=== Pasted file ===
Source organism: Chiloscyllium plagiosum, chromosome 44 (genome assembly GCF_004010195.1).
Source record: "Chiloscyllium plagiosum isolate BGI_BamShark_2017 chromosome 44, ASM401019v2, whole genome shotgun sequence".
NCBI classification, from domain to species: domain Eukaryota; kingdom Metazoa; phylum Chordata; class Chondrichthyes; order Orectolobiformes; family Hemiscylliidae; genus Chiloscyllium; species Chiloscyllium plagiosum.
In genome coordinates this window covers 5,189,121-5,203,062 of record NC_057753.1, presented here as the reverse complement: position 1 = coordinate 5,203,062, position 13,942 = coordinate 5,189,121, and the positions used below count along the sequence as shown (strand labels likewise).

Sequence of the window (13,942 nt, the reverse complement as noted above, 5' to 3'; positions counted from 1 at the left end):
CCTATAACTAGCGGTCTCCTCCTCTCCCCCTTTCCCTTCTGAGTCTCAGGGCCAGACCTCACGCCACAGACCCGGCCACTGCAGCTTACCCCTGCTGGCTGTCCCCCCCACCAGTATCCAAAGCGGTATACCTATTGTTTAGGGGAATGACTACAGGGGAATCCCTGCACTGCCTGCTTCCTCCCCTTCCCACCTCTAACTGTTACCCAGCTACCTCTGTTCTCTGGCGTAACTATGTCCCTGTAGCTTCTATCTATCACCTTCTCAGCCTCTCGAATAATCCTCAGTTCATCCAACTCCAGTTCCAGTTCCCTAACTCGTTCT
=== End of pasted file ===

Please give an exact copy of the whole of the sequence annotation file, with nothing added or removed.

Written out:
Source organism: Chiloscyllium plagiosum, chromosome 44 (genome assembly GCF_004010195.1).
Source record: "Chiloscyllium plagiosum isolate BGI_BamShark_2017 chromosome 44, ASM401019v2, whole genome shotgun sequence".
NCBI classification, from domain to species: domain Eukaryota; kingdom Metazoa; phylum Chordata; class Chondrichthyes; order Orectolobiformes; family Hemiscylliidae; genus Chiloscyllium; species Chiloscyllium plagiosum.
In genome coordinates this window covers 5,189,121-5,203,062 of record NC_057753.1, presented here as the reverse complement: position 1 = coordinate 5,203,062, position 13,942 = coordinate 5,189,121, and the positions used below count along the sequence as shown (strand labels likewise).

Sequence of the window (13,942 nt, the reverse complement as noted above, 5' to 3'; positions counted from 1 at the left end):
CCTATAACTAGCGGTCTCCTCCTCTCCCCCTTTCCCTTCTGAGTCTCAGGGCCAGACCTCACGCCACAGACCCGGCCACTGCAGCTTACCCCTGCTGGCTGTCCCCCCCACCAGTATCCAAAGCGGTATACCTATTGTTTAGGGGAATGACTACAGGGGAATCCCTGCACTGCCTGCTTCCTCCCCTTCCCACCTCTAACTGTTACCCAGCTACCTCTGTTCTCTGGCGTAACTATGTCCCTGTAGCTTCTATCTATCACCTTCTCAGCCTCTCGAATAATCCTCAGTTCATCCAACTCCAGTTCCAGTTCCCTAACTCGTTCT